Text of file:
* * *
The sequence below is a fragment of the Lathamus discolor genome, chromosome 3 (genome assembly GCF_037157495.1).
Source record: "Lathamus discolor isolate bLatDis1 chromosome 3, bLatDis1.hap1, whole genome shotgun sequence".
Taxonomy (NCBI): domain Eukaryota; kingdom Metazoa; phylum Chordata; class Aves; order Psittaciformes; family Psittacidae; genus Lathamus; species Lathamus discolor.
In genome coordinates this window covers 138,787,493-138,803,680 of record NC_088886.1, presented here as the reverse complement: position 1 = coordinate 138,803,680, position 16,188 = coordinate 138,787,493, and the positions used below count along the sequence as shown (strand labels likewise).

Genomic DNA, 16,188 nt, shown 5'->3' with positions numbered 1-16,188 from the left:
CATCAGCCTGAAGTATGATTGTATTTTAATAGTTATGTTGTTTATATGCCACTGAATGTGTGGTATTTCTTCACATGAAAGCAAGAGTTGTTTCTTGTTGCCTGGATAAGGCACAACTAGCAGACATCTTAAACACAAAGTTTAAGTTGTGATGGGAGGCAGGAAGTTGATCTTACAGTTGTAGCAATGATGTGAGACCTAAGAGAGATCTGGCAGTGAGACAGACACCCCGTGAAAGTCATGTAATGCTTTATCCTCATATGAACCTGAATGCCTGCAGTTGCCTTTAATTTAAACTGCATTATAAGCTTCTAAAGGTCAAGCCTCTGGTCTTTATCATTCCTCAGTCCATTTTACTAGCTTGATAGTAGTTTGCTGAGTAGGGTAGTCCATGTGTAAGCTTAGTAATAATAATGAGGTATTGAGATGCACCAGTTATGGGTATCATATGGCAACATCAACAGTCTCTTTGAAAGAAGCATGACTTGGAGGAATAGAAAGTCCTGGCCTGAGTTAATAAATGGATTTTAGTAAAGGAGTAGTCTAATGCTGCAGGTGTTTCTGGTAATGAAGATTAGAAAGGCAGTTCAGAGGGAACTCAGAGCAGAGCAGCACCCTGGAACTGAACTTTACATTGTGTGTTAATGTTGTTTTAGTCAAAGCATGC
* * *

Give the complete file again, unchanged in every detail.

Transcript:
The sequence below is a fragment of the Lathamus discolor genome, chromosome 3 (genome assembly GCF_037157495.1).
Source record: "Lathamus discolor isolate bLatDis1 chromosome 3, bLatDis1.hap1, whole genome shotgun sequence".
Taxonomy (NCBI): domain Eukaryota; kingdom Metazoa; phylum Chordata; class Aves; order Psittaciformes; family Psittacidae; genus Lathamus; species Lathamus discolor.
In genome coordinates this window covers 138,787,493-138,803,680 of record NC_088886.1, presented here as the reverse complement: position 1 = coordinate 138,803,680, position 16,188 = coordinate 138,787,493, and the positions used below count along the sequence as shown (strand labels likewise).

Genomic DNA, 16,188 nt, shown 5'->3' with positions numbered 1-16,188 from the left:
CATCAGCCTGAAGTATGATTGTATTTTAATAGTTATGTTGTTTATATGCCACTGAATGTGTGGTATTTCTTCACATGAAAGCAAGAGTTGTTTCTTGTTGCCTGGATAAGGCACAACTAGCAGACATCTTAAACACAAAGTTTAAGTTGTGATGGGAGGCAGGAAGTTGATCTTACAGTTGTAGCAATGATGTGAGACCTAAGAGAGATCTGGCAGTGAGACAGACACCCCGTGAAAGTCATGTAATGCTTTATCCTCATATGAACCTGAATGCCTGCAGTTGCCTTTAATTTAAACTGCATTATAAGCTTCTAAAGGTCAAGCCTCTGGTCTTTATCATTCCTCAGTCCATTTTACTAGCTTGATAGTAGTTTGCTGAGTAGGGTAGTCCATGTGTAAGCTTAGTAATAATAATGAGGTATTGAGATGCACCAGTTATGGGTATCATATGGCAACATCAACAGTCTCTTTGAAAGAAGCATGACTTGGAGGAATAGAAAGTCCTGGCCTGAGTTAATAAATGGATTTTAGTAAAGGAGTAGTCTAATGCTGCAGGTGTTTCTGGTAATGAAGATTAGAAAGGCAGTTCAGAGGGAACTCAGAGCAGAGCAGCACCCTGGAACTGAACTTTACATTGTGTGTTAATGTTGTTTTAGTCAAAGCATGC